Why should I use a UV/IR filter with my LEICA M8?

The M8’s very high image quality was achieved by – among other things - employing an especially thin IR blocking filter on the CCD sensor. However, this also causes a raised sensitivity to longwave...

The M8’s very high image quality was achieved by – among other things - employing an especially thin IR blocking filter on the CCD sensor. However, this also causes a raised sensitivity to longwaved IR light. In most cases, this will not have any effect whatsoever on the resulting images. In certain situations however, e.g. when black (synthetic) fabrics are illuminated by incandescent light, these are rendered purple or dark red. Using Leica UV/IR filters on the lenses is a very simple and effective way to eliminate these effects without otherwise impairing image quality with the LEICA M8. Additionally, they protect your valuable lenses’ front elements against mechanical damage.

Will using these filters lead to a light loss (Which extension factor must I consider with theses UV/IR filters)?

The LEICA UV/IR filters limit only the infrared and ultraviolet light from passing through. The extension factor is 1.0, so you do not have to calculate any exposure compensation.

The LEICA UV/IR filters limit only the infrared and ultraviolet light from passing through. The extension factor is 1.0, so you do not have to calculate any exposure compensation.

Do my lenses have to be 6 bit coded when using UV/IR filters?

Using the Leica UV/IR interference filters on wide-angle lenses from 16 to 35mm causes annoying colour casts in the frame corners. Therefore, Leica recommends using coded lenses in this focal lengt...

Using the Leica UV/IR interference filters on wide-angle lenses from 16 to 35mm causes annoying colour casts in the frame corners. Therefore, Leica recommends using coded lenses in this focal length range. The LEICA M8 recognizes 6 bit coded lenses and compensates the specific colour cast for each lens by digitally modifying the image data accordingly. With lenses beyond 35mm, the colour cast is negligible. The colour cast compensation for every 6 bit coded lens used with an UV/IR-filter is included in every firmware as of version 1.10.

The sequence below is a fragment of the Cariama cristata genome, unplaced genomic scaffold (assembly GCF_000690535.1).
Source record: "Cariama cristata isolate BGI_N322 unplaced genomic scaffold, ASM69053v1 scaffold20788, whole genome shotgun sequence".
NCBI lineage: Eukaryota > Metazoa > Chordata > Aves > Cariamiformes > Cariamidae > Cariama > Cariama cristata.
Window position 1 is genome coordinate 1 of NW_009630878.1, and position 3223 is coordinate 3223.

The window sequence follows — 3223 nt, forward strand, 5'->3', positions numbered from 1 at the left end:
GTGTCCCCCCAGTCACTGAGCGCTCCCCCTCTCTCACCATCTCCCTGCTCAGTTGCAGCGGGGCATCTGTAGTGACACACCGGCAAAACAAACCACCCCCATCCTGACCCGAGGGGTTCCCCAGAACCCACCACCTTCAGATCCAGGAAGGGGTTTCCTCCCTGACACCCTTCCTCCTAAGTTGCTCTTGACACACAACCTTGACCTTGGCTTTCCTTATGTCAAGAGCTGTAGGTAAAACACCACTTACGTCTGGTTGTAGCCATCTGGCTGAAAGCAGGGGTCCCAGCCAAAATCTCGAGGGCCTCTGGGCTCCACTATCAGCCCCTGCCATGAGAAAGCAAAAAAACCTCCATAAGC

Can I leave the UV/IR filters attached when photographing with analogue M cameras?

Leaving the UV/IR filters attached when photographing with conventional film would cause colour casts in the frame corners. Therefore, Leica recommends removing the attached UV/IR filters when usin...

Leaving the UV/IR filters attached when photographing with conventional film would cause colour casts in the frame corners. Therefore, Leica recommends removing the attached UV/IR filters when using lenses from 16 to 50mm in analogue photography.

Why could the filter not be built into the camera?

In the LEICA M8, a very thin glass cover consisting of an IR blocking filter and a protective plate is mounted on the sensor. Keeping this cover as thin as possible ensures that the lenses’ full c...

In the LEICA M8, a very thin glass cover consisting of an IR blocking filter and a protective plate is
mounted on the sensor. Keeping this cover as thin as possible ensures that the lenses’ full capacity
in terms of rendition quality can be utilised. This is a result of the Leica M system’s especially
compact dimensions which lead to light rays at the frame edges reaching the sensor at
comparatively oblique angles.
On the other hand, a thin filter also results in a reduced filter effectiveness which is why the LEICA M8 displays an above-average sensitivity to IR light. Increasing the filter thickness would have led to a deterioration of the image quality, especially in the frame corners. The solution of utilizing UV/IR filters that are attached on the lenses does not reduce image quality since the filter is located outside of the optical system.